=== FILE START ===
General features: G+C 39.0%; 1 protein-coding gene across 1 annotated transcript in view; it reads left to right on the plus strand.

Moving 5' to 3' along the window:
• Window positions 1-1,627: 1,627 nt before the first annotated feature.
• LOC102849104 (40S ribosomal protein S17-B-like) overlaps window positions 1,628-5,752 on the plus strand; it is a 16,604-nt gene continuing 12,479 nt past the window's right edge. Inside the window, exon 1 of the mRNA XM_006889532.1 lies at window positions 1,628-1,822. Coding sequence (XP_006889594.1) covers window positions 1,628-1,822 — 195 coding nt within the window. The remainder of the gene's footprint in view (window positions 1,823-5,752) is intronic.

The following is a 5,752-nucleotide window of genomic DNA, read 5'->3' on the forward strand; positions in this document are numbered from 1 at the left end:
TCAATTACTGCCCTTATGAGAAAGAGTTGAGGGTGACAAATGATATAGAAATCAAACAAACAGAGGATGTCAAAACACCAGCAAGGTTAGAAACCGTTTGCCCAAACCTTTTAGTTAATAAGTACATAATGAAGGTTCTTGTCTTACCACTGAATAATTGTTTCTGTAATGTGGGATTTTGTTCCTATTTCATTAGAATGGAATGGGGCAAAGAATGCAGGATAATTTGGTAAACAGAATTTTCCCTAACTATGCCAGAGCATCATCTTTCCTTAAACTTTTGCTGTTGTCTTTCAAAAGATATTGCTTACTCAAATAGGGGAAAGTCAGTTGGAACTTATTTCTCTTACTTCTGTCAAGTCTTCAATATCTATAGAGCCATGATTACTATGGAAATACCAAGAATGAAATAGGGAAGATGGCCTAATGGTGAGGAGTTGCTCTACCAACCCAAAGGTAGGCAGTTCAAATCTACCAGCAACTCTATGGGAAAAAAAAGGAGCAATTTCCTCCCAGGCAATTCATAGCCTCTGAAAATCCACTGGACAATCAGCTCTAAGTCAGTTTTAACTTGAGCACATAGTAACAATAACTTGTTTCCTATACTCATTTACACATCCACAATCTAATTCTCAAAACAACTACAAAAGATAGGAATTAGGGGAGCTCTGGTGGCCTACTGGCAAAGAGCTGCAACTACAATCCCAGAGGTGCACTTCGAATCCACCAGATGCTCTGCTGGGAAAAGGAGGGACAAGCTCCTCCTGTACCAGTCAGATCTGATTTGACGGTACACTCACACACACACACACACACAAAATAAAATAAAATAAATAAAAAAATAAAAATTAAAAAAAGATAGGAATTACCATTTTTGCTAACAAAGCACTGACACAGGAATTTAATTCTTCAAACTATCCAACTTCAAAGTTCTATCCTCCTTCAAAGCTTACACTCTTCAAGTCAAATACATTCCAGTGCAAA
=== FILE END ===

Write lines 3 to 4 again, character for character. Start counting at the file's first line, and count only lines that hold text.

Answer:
• Window positions 1-1,627: 1,627 nt before the first annotated feature.
• LOC102849104 (40S ribosomal protein S17-B-like) overlaps window positions 1,628-5,752 on the plus strand; it is a 16,604-nt gene continuing 12,479 nt past the window's right edge. Inside the window, exon 1 of the mRNA XM_006889532.1 lies at window positions 1,628-1,822. Coding sequence (XP_006889594.1) covers window positions 1,628-1,822 — 195 coding nt within the window. The remainder of the gene's footprint in view (window positions 1,823-5,752) is intronic.